|DINH, THU - Texas Tech University|
|THOMPSON, LESLIE - Texas Tech University|
|GALYEAN, MICHAEL - Texas Tech University|
|BROOKS, L - Texas Tech University|
|BOYLAN, L - Texas Tech University|
Submitted to: Comprehensive Reviews in Food Science and Food Safety
Publication Type: Peer Reviewed Journal
Publication Acceptance Date: 4/21/2011
Publication Date: 9/1/2011
Citation: Dinh, T.T., Thompson, L.D., Galyean, M.L., Brooks, L.C., Patterson, K.K., Boylan, L.M. 2011. Cholesterol content and methods for cholesterol determination in meat and poultry. Comprehensive Reviews in Food Science and Food Safety. 10(269-289).
Interpretive Summary: This review focuses on the cholesterol content of beef, pork, poultry, and processed meat products. There are various factors which influence cholesterol content in processed meats: animal species, muscle fiber type, and muscle fat content. Red meats tend to have greater total fat and cholesterol contents, although differences in the same types of cuts have been reported. Cholesterol content is unlikely to be affected unless there are pronounced differences in muscle structure and composition. Cholesterol content of meat and poultry has been determined mostly by analytical methods such as colorimetry and chromatography, although the latter has become predominant because of technological advances and method performance. Multiple issues in cholesterol analysis, including sample preparation, detection, and quantification, are evaluated. This review will be helpful to scientists interested in determining appropriate methods to analyze for cholesterol content in various meat products.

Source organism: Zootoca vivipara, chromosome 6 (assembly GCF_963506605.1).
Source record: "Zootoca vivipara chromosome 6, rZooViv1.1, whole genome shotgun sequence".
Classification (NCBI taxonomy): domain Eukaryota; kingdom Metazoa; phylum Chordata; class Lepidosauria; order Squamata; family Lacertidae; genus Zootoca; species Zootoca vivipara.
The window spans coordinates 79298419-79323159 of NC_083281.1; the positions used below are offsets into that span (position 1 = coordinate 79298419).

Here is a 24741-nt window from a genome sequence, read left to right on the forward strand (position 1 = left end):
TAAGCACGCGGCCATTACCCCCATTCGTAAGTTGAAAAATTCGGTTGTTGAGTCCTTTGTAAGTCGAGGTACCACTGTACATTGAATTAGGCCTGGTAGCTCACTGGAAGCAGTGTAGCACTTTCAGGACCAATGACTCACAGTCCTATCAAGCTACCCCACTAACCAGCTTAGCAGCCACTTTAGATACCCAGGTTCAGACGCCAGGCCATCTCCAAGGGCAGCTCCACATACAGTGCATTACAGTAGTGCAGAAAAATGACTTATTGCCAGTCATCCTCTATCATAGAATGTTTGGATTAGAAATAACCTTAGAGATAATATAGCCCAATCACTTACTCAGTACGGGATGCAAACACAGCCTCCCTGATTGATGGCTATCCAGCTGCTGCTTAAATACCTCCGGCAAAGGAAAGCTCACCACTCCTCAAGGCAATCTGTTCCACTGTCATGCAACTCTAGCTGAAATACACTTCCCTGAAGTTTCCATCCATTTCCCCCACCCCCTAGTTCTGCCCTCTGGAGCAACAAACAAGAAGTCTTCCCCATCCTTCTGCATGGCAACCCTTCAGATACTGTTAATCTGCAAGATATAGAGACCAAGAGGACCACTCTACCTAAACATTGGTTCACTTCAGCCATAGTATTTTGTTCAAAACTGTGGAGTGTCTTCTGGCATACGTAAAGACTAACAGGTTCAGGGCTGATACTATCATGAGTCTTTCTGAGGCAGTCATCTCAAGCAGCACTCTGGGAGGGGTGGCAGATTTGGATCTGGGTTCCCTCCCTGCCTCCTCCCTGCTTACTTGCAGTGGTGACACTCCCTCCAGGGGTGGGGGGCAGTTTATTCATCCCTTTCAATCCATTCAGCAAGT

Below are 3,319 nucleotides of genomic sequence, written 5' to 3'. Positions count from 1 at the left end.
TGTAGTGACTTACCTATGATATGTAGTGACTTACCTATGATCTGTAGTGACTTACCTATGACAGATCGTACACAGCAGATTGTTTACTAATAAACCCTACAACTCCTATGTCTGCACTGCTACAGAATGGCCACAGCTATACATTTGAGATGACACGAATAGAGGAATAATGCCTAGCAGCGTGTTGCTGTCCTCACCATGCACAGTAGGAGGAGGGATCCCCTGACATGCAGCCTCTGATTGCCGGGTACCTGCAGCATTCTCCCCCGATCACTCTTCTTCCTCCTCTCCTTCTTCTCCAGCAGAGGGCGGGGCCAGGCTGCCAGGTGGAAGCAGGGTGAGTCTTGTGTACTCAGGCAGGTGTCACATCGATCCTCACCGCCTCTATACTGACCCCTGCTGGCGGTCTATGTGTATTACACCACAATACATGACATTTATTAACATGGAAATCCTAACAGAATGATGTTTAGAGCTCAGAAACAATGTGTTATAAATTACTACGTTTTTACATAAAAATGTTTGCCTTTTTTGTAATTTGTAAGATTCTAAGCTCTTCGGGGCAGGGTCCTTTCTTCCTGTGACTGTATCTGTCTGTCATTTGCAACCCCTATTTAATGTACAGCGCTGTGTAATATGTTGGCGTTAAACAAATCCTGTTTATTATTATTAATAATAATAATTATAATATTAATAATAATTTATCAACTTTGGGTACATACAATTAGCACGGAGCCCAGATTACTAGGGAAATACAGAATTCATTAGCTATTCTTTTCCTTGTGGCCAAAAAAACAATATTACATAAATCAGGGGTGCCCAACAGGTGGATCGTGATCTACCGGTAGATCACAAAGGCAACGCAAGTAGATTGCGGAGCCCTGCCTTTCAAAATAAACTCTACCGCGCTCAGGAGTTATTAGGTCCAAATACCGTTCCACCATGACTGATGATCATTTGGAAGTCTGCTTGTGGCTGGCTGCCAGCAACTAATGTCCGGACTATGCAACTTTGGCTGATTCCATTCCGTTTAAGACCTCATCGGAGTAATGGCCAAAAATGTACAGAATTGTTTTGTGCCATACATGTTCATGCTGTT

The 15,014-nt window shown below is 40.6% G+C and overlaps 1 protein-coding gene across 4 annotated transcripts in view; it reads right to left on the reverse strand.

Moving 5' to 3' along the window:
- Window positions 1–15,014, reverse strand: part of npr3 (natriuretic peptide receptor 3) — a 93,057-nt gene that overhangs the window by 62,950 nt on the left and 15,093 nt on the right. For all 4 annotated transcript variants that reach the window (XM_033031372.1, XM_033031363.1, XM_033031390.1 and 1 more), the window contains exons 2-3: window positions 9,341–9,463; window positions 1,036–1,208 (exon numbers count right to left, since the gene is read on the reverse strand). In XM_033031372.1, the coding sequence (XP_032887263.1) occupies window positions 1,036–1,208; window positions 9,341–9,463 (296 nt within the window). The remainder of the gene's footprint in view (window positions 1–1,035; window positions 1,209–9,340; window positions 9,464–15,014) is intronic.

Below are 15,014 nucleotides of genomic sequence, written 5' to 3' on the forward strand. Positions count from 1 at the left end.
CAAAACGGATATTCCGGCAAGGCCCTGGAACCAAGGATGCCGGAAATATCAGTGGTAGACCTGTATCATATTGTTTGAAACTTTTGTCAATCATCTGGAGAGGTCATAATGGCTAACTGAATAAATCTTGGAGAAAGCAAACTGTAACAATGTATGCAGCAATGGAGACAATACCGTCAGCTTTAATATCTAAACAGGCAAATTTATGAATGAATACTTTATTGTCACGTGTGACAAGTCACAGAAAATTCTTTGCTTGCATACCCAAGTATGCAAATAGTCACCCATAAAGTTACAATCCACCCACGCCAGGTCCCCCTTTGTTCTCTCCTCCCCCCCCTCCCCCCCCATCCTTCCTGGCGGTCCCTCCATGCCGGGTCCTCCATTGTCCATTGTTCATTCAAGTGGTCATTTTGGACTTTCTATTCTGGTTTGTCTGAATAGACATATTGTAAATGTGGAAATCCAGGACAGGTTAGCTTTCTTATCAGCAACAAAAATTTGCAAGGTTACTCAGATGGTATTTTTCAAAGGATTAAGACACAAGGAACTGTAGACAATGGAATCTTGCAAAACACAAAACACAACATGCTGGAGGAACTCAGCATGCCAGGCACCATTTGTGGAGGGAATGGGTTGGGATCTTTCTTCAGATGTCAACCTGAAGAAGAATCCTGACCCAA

Technical Abstract: Available data for cholesterol content of beef, pork, poultry, and processed meat products were reported. Although the cholesterol concentration in meat and poultry can be influenced by various factors, effects of animal species, muscle fiber type, and muscle fat content are focused on in this review. Oxidative red muscles tend to have greater total lipid and cholesterol contents, although differences in the same types of muscles or cuts have been reported. Moreover, contradictory results among various studies suggest that unless there are pronounced changes in muscle structure and composition, cholesterol content is unlikely to be affected. Second, multiple issues in cholesterol analysis, including sample preparation, detection, and quantification were evaluated. Cholesterol content of meat and poultry has been determined mostly by colorimetry and chromatography, although the latter has become predominant because of technological advances and method performance. Direct saponification has been the preferred method for hydrolyzing samples because of cost- and time-effectiveness. The extraction solvent varies, but toluene seems to provide sufficient recovery in a single extraction, although the possible formation of an emulsion associated with using toluene requires experience in post saponification manipulation. The most commonly used internal standard is 5a-cholestane, although its behavior is not identical to that of cholesterol. Cholesterol can be analyzed routinely by GC-FID without derivatization; however, other methods, especially HPLC coupled with different detectors, can also be used. For research purposes, HPLC-UV/Vis/PDA with non-destructiveness is preferred, especially when cholesterol must be separated from other coexisting compounds such as tocopherols. More advanced methods such as GC/HPLC-ID/MS are primarily used for quality control purposes.